Admiralty chart of Iceland
- Iceland [Western and Eastern Portions]. From the latest Danish Government chart, with additions from French Government charts.
- [BRITISH ADMIRALTY]
- Publication place
- Publication date
- 20th July 1896, large corrections July 1897, Aug 1898.
- 1000 by 1236mm. (39.25 by 48.75 inches).
Engraved chart, dissected and mounted on linen, housed within brown cloth slipcase.
A large chart of Iceland's coast and surrounding waters, including mountains and rivers closest to the coast. The title notes that: 'The local attraction in the vicinity of Iceland is considerable. Ships navigating in less than 50 fathoms of waters must keep a careful watch on the direction of the compass.'
The chart was published under the supervision of Rear Admiral W. J. L. Wharton, Hydrographer of the Navy from 1885 and rear-admiral from 1895. Wharton wrote 'Hydrographical Surveying, a description of means and methods employed in constructing marine charts', in an attempt to gather the latest and less out-of-date methods of nautical surveying.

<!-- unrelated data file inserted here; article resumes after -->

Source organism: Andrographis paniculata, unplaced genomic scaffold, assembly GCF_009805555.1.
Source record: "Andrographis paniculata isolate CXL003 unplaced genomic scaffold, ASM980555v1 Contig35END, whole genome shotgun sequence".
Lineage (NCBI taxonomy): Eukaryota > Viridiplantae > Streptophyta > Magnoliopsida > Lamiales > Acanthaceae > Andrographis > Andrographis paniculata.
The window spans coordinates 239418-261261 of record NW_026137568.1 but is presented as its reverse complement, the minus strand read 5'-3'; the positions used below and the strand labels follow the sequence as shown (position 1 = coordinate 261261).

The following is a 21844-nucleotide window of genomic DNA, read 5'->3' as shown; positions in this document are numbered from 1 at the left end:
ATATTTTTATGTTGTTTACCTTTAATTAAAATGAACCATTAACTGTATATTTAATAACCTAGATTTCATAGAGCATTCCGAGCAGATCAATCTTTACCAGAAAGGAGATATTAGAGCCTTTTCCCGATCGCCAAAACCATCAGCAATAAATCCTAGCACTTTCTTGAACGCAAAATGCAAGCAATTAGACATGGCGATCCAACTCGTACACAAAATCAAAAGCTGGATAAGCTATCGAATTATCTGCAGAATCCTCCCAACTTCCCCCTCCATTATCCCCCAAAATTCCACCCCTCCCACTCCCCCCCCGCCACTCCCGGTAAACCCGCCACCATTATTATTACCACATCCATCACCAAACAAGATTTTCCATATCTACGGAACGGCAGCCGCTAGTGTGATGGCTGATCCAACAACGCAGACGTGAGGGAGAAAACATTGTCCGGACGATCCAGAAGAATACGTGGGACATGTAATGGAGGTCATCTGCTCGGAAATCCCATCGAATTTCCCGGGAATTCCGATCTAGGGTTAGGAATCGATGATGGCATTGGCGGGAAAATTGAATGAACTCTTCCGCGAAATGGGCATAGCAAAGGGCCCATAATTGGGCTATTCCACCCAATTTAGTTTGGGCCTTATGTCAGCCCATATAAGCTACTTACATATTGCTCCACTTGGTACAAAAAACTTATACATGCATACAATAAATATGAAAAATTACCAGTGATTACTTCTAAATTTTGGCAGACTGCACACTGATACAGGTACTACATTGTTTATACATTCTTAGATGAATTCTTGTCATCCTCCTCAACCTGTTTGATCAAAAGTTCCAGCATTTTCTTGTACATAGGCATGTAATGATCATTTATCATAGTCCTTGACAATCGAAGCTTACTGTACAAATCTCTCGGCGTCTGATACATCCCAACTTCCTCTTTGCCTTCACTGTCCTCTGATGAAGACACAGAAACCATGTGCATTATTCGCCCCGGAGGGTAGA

The British Hydrographic Office was founded in 1795 by George III, who appointed Alexander Dalrymple as the first Hydrographer to the Admiralty. The first charts were produced in 1800. Unlike the U. S. Coast Survey the Hydrographic Office was given permission to sell charts to the public and they produced a great number of sea charts covering every corner of the globe. Most of the Admiralty charts produced by the Hydrographic Office delineated coastline as well as high and low water marks and record depth of water as established by soundings. In addition these charts included information on shoals, reefs, and other navigational hazards that plagued mariners across the world. Thanks to the innovations of Sir Francis Beaufort, who developed the Beaufort Scale of wind strength, the British Hydrographic Office became one of the leading producers of sea charts. In fact, such was their accuracy that the phrase 'Safe as an Admiralty Chart' was coined.